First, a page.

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Wednesday May 13 2020

Pakistan reconstitutes the National Commission for Minorities. But will it be effective?

Pakistani Christians attend Easter mass at the Sacred Heart Cathedral Church in Lahore on April 1, 2018.—AFP/Files

The National Commission for Minorities was first constituted in 2015, after a landmark judgment by the Supreme Court of Pakistan in 2014.

In its verdict, the court directed the state to set up a body which will protect and safeguard religious minorities in the country. The new commission, it added, would oversee issues relating to freedom of religion and belief. It would further review education curriculums, being taught in schools and universities, which as several independent studies suggest, have been promoting religious discrimination.

The detailed verdict mentioned the incidents of Hindu temples being desecrated and noted with grave concern the violations of rights of ethnic minorities in Sindh and Balochistan, the rising victimisation of the Shia community and the threats against the Kalash tribes.

Read more: US welcomes Pakistan's decision to set up National Commission for Minorities

The court ordered that Article 20 of the constitution, regarding freedom of religion, must “be construed liberally to include freedom of conscience, thought, expression, belief and faith.”

After the powerful judgment, the commission was formed, but it remained ineffective.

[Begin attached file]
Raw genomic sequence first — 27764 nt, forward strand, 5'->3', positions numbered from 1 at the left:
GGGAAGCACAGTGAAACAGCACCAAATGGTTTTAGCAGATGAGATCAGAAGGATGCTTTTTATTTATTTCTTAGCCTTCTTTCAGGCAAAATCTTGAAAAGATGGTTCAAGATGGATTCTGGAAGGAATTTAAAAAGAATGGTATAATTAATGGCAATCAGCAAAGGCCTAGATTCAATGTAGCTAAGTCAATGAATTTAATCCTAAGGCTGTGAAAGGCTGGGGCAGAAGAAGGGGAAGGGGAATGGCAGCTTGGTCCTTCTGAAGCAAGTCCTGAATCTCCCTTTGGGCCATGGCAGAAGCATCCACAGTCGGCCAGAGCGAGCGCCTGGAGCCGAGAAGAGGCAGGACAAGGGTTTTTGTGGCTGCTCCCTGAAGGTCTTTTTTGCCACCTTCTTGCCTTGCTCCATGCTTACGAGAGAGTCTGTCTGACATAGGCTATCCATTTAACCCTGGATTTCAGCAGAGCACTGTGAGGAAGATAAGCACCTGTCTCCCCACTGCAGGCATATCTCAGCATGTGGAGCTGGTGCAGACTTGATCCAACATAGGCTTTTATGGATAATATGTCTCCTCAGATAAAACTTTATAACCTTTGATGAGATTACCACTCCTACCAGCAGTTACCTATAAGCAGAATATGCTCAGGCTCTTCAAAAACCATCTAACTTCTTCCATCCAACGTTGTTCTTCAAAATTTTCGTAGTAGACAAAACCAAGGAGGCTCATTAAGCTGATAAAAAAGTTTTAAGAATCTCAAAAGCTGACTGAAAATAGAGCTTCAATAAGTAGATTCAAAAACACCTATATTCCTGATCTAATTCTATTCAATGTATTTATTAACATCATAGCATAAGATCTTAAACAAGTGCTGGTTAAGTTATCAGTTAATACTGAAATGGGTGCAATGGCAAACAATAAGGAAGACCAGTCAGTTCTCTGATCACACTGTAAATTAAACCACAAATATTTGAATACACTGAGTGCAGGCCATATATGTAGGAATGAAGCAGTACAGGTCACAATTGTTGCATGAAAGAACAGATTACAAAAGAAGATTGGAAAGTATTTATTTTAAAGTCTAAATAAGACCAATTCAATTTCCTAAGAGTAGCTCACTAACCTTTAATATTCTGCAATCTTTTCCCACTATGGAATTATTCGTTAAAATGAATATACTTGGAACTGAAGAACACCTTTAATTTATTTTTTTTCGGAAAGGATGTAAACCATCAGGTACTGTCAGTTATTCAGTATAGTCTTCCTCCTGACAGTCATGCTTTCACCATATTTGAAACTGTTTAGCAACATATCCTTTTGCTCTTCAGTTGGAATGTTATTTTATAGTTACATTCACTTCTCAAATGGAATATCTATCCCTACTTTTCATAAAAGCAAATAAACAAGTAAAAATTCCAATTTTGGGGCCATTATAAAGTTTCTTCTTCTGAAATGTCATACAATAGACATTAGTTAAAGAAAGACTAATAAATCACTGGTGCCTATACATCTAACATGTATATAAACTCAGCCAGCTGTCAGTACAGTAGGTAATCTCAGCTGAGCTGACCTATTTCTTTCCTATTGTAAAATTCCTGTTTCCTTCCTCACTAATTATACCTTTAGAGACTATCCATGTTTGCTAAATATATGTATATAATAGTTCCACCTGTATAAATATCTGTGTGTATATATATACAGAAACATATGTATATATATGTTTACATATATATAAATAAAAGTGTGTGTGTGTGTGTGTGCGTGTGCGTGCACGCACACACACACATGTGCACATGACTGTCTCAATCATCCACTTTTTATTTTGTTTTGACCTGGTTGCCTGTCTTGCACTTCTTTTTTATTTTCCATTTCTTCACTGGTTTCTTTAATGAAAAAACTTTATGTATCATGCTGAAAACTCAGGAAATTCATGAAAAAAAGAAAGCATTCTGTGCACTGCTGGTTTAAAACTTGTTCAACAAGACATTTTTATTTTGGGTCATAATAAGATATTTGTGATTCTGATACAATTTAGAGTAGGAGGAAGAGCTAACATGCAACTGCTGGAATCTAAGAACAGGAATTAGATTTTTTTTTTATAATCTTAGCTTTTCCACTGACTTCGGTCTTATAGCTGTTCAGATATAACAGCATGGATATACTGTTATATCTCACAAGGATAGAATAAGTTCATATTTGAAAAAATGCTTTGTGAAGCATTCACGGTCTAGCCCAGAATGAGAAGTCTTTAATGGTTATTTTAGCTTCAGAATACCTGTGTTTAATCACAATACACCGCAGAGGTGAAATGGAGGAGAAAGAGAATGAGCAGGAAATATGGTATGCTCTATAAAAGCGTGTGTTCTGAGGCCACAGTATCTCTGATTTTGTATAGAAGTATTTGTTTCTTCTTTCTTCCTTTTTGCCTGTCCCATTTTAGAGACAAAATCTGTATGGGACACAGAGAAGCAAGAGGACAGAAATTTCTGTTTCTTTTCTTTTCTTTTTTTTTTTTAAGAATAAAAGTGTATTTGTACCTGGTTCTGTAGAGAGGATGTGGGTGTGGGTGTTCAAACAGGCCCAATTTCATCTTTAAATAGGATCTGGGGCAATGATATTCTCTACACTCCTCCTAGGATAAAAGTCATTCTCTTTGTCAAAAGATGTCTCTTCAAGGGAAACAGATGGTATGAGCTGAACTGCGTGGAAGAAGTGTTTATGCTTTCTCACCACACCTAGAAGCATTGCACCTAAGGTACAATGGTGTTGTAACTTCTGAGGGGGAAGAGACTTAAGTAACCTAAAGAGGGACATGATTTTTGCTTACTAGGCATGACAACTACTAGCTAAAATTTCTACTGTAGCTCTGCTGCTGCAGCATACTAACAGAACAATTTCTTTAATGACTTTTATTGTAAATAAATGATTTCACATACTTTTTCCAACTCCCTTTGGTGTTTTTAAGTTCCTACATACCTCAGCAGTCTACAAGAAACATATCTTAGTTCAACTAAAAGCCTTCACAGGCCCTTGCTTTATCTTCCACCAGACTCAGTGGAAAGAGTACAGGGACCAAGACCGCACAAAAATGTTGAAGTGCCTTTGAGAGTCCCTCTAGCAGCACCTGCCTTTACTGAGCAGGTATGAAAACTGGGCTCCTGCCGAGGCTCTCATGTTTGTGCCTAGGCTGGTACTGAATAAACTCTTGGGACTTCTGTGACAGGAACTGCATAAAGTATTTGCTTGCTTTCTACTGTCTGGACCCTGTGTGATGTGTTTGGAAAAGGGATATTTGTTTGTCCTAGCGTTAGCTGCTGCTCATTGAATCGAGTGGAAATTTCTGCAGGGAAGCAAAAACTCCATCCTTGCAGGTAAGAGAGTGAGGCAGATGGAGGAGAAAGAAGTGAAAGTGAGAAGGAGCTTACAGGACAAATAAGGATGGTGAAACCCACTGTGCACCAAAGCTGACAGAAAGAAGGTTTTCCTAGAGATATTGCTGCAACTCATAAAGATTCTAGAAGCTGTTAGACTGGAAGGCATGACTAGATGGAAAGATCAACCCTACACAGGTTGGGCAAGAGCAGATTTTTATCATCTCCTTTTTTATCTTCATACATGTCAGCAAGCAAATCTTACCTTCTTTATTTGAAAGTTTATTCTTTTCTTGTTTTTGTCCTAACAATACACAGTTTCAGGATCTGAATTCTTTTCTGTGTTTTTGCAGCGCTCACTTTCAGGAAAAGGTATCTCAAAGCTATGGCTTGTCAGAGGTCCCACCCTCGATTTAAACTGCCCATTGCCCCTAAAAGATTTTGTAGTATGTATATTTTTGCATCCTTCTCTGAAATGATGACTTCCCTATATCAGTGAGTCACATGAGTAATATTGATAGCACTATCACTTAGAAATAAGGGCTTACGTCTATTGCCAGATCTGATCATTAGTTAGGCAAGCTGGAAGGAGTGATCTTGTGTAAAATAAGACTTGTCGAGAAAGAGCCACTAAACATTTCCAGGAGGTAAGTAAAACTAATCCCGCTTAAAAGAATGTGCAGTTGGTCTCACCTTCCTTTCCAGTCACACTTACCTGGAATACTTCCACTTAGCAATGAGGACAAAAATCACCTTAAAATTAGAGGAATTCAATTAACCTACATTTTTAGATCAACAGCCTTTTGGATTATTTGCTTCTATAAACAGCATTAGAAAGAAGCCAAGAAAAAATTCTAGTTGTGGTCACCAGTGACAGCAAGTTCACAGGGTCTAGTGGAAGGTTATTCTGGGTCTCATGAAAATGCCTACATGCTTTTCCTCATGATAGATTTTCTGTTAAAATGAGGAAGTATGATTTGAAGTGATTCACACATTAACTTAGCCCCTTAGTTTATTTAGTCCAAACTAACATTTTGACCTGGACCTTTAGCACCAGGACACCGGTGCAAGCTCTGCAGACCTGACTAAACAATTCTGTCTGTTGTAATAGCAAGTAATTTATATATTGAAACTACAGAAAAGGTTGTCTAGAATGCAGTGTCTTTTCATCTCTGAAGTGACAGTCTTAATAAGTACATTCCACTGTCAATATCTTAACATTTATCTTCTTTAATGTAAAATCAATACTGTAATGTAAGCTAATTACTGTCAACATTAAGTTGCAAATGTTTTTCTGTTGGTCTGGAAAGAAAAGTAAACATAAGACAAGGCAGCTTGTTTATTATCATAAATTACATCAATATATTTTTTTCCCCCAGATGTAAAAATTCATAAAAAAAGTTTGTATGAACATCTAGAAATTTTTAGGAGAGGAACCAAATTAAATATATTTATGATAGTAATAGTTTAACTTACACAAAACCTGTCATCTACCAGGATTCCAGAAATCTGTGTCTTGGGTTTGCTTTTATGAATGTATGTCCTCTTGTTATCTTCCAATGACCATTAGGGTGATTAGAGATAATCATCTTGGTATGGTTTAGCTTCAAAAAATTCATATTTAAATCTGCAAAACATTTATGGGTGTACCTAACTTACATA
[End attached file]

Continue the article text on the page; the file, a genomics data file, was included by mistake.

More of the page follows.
One argument against it was that it was established through a judicial order and not an executive one. Another criticism, from religious minorities, was that all official members of the commission were from the Muslim community. Hence, they lacked representation.

Moreover, the body was to operate under the ministry for religious affairs, which further clipped its wings. The court had called for the Commission to be independent.

Therefore, in the following the years, the organisation walked on eggshells. It struggled for recognition and pigeonholed itself to devising an interfaith harmony policy, which is just one aspect of the many structural and procedural matters to be tackled for ensuring the rights and freedom of religious and ethnic minorities.

In 2018, after national polls and the coming to power of a new government, the commission became inactive. Then on Tuesday, after nearly two years, it was re-notified.

Read more: HRCP expresses concerns on newly formed minorities’ commission

As per the notification, the body will have 12 members, of which two will be Muslims, three Hindus, three Christian, two Sikhs, one Parsi and one from the Kalash tribe. Its nominated chairman is Chela Ram Kewlani from Sindh.

While this is a welcome step, for the commission to be truly effective, it would need empowered members who are not overruled by government officials.

A good model to look at in this regard is the National Commission on the Status of Women, and the provincial commissions on the status of women.

Setting up a commission for minorities and not letting it function independently, as in the past, indicates a lack of commitment by the state on issues of forced conversions, forced marriages, desecration of religious places of worship and the stigmatization of religious and ethnic communities.

Also read: How effective is the ministry of inter-provincial coordination during a pandemic?

It is necessary that the commission is a statutory body, which complies with Pakistan’s international commitments, and can effectively review policies, laws, rules and regulations that affect the rights of minorities, so that they are able to access and receive justice as equal citizens of the country.

Here is to hoping that the new ruling party lives up to its promise to minorities in Pakistan.

Alam is the founding member and secretary general of FACES Pakistan.